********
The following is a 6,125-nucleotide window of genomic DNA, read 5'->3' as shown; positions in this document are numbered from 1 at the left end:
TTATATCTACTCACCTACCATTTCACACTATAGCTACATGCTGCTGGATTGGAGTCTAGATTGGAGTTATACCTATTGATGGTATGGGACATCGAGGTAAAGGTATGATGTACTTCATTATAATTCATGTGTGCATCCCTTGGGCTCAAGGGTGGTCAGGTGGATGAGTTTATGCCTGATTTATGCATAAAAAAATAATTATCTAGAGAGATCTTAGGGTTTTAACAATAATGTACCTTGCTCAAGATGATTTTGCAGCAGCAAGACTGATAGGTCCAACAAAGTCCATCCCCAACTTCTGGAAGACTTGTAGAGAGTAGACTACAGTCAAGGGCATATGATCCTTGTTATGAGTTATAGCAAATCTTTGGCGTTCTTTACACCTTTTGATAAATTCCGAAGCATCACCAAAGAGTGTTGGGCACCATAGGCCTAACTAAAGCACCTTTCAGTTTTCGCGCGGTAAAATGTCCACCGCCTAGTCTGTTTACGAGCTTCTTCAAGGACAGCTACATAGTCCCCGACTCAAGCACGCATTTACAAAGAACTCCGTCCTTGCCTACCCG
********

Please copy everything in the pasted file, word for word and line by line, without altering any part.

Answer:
The following is a 6,125-nucleotide window of genomic DNA, read 5'->3' as shown; positions in this document are numbered from 1 at the left end:
TTATATCTACTCACCTACCATTTCACACTATAGCTACATGCTGCTGGATTGGAGTCTAGATTGGAGTTATACCTATTGATGGTATGGGACATCGAGGTAAAGGTATGATGTACTTCATTATAATTCATGTGTGCATCCCTTGGGCTCAAGGGTGGTCAGGTGGATGAGTTTATGCCTGATTTATGCATAAAAAAATAATTATCTAGAGAGATCTTAGGGTTTTAACAATAATGTACCTTGCTCAAGATGATTTTGCAGCAGCAAGACTGATAGGTCCAACAAAGTCCATCCCCAACTTCTGGAAGACTTGTAGAGAGTAGACTACAGTCAAGGGCATATGATCCTTGTTATGAGTTATAGCAAATCTTTGGCGTTCTTTACACCTTTTGATAAATTCCGAAGCATCACCAAAGAGTGTTGGGCACCATAGGCCTAACTAAAGCACCTTTCAGTTTTCGCGCGGTAAAATGTCCACCGCCTAGTCTGTTTACGAGCTTCTTCAAGGACAGCTACATAGTCCCCGACTCAAGCACGCATTTACAAAGAACTCCGTCCTTGCCTACCCG